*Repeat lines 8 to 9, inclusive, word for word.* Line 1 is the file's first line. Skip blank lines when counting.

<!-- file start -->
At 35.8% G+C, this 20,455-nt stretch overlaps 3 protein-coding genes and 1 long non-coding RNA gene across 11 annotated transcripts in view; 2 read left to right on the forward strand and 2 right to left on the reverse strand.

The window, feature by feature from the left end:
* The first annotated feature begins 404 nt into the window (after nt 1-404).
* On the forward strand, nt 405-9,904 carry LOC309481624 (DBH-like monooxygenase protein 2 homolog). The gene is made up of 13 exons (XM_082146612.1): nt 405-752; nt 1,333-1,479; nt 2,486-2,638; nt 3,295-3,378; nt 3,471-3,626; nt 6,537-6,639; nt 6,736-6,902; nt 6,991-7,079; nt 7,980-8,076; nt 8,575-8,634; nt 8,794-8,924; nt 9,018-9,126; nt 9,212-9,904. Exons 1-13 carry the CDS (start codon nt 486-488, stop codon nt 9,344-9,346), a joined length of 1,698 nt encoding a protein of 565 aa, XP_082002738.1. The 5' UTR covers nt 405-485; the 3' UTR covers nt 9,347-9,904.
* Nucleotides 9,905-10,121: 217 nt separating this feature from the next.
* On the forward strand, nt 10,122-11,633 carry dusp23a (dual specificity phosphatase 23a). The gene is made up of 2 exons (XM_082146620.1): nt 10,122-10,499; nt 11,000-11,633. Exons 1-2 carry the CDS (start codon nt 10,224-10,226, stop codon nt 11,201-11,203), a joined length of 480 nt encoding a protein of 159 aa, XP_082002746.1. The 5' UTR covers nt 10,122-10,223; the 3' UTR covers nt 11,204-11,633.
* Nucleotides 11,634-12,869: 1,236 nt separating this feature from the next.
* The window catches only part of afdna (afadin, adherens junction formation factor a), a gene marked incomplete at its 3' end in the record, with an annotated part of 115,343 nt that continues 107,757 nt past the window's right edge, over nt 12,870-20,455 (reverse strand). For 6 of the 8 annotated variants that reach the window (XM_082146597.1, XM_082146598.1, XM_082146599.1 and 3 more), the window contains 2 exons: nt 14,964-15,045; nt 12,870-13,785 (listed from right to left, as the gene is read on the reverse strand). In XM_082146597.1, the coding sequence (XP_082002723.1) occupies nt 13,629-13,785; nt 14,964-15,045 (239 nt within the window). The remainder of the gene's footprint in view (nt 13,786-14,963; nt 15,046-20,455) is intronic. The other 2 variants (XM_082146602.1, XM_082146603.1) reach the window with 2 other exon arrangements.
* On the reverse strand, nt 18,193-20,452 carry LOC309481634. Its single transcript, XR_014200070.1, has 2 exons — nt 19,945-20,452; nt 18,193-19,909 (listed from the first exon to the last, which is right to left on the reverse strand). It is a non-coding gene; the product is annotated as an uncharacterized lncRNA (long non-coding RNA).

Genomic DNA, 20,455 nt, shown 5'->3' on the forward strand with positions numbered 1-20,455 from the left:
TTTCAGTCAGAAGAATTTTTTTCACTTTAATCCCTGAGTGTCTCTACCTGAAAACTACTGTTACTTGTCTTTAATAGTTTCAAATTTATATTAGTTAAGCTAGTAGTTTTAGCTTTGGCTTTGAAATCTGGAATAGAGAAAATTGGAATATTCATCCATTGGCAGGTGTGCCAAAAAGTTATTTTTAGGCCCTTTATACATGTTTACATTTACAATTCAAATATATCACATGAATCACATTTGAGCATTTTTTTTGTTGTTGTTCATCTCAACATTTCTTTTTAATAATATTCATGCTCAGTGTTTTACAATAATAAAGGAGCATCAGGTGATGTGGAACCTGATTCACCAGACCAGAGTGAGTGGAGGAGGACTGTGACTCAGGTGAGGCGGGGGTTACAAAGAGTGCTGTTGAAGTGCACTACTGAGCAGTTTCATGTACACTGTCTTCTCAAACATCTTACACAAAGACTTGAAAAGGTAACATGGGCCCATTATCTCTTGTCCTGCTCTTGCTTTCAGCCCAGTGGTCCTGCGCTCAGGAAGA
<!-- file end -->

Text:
* The window catches only part of afdna (afadin, adherens junction formation factor a), a gene marked incomplete at its 3' end in the record, with an annotated part of 115,343 nt that continues 107,757 nt past the window's right edge, over nt 12,870-20,455 (reverse strand). For 6 of the 8 annotated variants that reach the window (XM_082146597.1, XM_082146598.1, XM_082146599.1 and 3 more), the window contains 2 exons: nt 14,964-15,045; nt 12,870-13,785 (listed from right to left, as the gene is read on the reverse strand). In XM_082146597.1, the coding sequence (XP_082002723.1) occupies nt 13,629-13,785; nt 14,964-15,045 (239 nt within the window). The remainder of the gene's footprint in view (nt 13,786-14,963; nt 15,046-20,455) is intronic. The other 2 variants (XM_082146602.1, XM_082146603.1) reach the window with 2 other exon arrangements.
* On the reverse strand, nt 18,193-20,452 carry LOC309481634. Its single transcript, XR_014200070.1, has 2 exons — nt 19,945-20,452; nt 18,193-19,909 (listed from the first exon to the last, which is right to left on the reverse strand). It is a non-coding gene; the product is annotated as an uncharacterized lncRNA (long non-coding RNA).